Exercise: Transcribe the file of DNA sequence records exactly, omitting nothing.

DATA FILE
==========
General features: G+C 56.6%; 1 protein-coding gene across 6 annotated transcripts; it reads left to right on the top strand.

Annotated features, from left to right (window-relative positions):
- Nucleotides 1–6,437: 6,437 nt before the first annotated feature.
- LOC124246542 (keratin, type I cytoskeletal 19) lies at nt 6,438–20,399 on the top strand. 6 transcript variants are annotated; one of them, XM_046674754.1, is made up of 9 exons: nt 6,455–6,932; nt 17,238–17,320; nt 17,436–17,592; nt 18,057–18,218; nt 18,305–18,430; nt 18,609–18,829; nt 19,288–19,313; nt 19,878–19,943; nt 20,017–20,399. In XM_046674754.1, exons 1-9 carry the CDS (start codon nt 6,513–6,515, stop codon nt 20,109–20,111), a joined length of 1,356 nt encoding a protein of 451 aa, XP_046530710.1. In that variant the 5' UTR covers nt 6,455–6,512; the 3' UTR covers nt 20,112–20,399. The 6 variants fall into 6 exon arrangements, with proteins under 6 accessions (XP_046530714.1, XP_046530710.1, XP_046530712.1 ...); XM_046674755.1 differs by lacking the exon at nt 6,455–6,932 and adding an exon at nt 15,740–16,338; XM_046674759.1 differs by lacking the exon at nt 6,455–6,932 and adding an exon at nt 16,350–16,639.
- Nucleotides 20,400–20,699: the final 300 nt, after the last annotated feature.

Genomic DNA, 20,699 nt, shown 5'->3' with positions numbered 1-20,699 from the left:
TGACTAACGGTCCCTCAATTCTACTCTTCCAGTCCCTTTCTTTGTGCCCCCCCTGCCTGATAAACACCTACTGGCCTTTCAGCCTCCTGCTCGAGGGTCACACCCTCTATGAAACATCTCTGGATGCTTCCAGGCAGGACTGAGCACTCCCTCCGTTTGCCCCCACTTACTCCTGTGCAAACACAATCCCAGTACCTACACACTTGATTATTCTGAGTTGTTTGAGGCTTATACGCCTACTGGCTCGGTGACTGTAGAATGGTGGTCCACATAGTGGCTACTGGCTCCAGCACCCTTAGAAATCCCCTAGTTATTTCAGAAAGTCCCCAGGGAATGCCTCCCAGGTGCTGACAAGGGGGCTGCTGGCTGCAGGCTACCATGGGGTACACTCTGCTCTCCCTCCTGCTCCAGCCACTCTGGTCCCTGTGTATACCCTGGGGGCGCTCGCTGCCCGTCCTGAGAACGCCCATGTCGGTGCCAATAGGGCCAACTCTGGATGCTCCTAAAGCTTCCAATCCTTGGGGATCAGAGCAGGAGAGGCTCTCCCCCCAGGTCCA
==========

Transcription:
General features: G+C 56.6%; 1 protein-coding gene across 6 annotated transcripts; it reads left to right on the top strand.

Annotated features, from left to right (window-relative positions):
- Nucleotides 1–6,437: 6,437 nt before the first annotated feature.
- LOC124246542 (keratin, type I cytoskeletal 19) lies at nt 6,438–20,399 on the top strand. 6 transcript variants are annotated; one of them, XM_046674754.1, is made up of 9 exons: nt 6,455–6,932; nt 17,238–17,320; nt 17,436–17,592; nt 18,057–18,218; nt 18,305–18,430; nt 18,609–18,829; nt 19,288–19,313; nt 19,878–19,943; nt 20,017–20,399. In XM_046674754.1, exons 1-9 carry the CDS (start codon nt 6,513–6,515, stop codon nt 20,109–20,111), a joined length of 1,356 nt encoding a protein of 451 aa, XP_046530710.1. In that variant the 5' UTR covers nt 6,455–6,512; the 3' UTR covers nt 20,112–20,399. The 6 variants fall into 6 exon arrangements, with proteins under 6 accessions (XP_046530714.1, XP_046530710.1, XP_046530712.1 ...); XM_046674755.1 differs by lacking the exon at nt 6,455–6,932 and adding an exon at nt 15,740–16,338; XM_046674759.1 differs by lacking the exon at nt 6,455–6,932 and adding an exon at nt 16,350–16,639.
- Nucleotides 20,400–20,699: the final 300 nt, after the last annotated feature.

Genomic DNA, 20,699 nt, shown 5'->3' with positions numbered 1-20,699 from the left:
TGACTAACGGTCCCTCAATTCTACTCTTCCAGTCCCTTTCTTTGTGCCCCCCCTGCCTGATAAACACCTACTGGCCTTTCAGCCTCCTGCTCGAGGGTCACACCCTCTATGAAACATCTCTGGATGCTTCCAGGCAGGACTGAGCACTCCCTCCGTTTGCCCCCACTTACTCCTGTGCAAACACAATCCCAGTACCTACACACTTGATTATTCTGAGTTGTTTGAGGCTTATACGCCTACTGGCTCGGTGACTGTAGAATGGTGGTCCACATAGTGGCTACTGGCTCCAGCACCCTTAGAAATCCCCTAGTTATTTCAGAAAGTCCCCAGGGAATGCCTCCCAGGTGCTGACAAGGGGGCTGCTGGCTGCAGGCTACCATGGGGTACACTCTGCTCTCCCTCCTGCTCCAGCCACTCTGGTCCCTGTGTATACCCTGGGGGCGCTCGCTGCCCGTCCTGAGAACGCCCATGTCGGTGCCAATAGGGCCAACTCTGGATGCTCCTAAAGCTTCCAATCCTTGGGGATCAGAGCAGGAGAGGCTCTCCCCCCAGGTCCA